When you think of Silicon Valley's Computer History Museum, you may imagine Eniac, or a DEC PDP-8, perhaps even such early personal computers as the Altair and Apple II.
Well, think SYNC, too.
Curators at the museum have added Ford's SYNC in-car connectivity and communications system to its permanent collection.
The system, introduced in Fall 2007 as a $395 option on the restyled 2008 Ford Focus, was an instant hit, boosting Ford's awareness and credibility among tech-savvy younger drivers.
It also, Ford said later, raised the average purchase price of the then-aging Focus model by several hundred dollars.
SYNC was an expanded version of the Blue&Me system Microsoft had pioneered earlier on Fiats, but only those sold in the European market.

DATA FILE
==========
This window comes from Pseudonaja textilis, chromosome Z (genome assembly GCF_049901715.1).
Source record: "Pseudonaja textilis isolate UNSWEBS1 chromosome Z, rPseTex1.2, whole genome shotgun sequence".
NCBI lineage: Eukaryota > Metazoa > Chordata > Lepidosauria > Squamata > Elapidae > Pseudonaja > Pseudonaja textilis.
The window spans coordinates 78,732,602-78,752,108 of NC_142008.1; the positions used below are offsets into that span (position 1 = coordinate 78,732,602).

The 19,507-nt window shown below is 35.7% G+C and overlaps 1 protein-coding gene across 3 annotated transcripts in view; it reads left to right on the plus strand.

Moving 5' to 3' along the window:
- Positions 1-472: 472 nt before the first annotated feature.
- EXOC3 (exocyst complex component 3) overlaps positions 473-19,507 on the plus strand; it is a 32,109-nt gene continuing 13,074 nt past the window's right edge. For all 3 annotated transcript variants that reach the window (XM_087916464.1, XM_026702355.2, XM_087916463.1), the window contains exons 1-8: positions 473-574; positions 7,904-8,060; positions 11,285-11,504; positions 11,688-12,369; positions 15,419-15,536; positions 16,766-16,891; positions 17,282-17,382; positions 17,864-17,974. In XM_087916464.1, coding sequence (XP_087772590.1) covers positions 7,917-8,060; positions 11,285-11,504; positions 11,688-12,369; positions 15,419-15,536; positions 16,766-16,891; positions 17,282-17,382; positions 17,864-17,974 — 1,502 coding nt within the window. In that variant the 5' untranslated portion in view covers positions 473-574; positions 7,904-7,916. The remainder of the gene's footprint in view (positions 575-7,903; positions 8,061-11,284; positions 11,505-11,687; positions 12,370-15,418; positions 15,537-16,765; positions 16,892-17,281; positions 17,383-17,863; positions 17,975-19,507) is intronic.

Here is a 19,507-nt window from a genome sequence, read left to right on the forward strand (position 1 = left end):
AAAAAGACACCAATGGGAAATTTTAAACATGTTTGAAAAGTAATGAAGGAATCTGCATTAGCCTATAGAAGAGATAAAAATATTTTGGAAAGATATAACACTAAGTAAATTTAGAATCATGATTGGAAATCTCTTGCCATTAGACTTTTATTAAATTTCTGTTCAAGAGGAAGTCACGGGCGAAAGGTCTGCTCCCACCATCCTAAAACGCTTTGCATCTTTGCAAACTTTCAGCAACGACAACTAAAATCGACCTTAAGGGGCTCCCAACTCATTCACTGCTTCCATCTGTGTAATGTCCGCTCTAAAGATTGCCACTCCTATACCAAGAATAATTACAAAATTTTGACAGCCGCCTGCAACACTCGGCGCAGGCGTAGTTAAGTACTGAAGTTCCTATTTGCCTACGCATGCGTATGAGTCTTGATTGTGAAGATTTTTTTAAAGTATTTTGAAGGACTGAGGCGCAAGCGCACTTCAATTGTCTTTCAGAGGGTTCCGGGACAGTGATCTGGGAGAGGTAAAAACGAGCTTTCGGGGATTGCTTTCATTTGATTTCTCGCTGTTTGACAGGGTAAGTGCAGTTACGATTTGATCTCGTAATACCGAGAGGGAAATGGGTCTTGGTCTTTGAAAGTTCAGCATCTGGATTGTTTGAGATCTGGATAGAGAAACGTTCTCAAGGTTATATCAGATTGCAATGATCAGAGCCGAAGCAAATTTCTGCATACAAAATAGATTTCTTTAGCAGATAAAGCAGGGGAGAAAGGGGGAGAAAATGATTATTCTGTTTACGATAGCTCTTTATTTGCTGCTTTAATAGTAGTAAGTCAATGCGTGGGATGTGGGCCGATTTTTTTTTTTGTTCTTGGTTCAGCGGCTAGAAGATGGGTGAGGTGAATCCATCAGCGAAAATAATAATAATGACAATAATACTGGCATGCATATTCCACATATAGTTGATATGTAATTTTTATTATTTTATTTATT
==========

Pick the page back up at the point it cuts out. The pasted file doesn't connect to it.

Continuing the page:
Microsoft gave Ford roughly two years of exclusivity on the technology, to which Ford soon added other features--including 911 Assist, which dialed emergency responders if an airbag deployed, a Vehicle Health Report, and off-board services, among others.
The SYNC system pairs the car to a user's mobile phone via Bluetooth, allowing a driver to use voice commands to make and receive calls and to access music stored on a phone or other digital device.
It's unusual for a computer to be added to the museum's collection less than five years after it launched, but SYNC was revolutionary in its day and there are now more than 4 million Fords on the road incorporating the system.
Ford is now rolling out SYNC globally, and the company said it expects to add another 5 million users to that number by 2015.
Given the teething troubles Ford has had with its subsequent MyFordTouch voice-command and screen interface system, however, we suspect that feature may have a longer wait.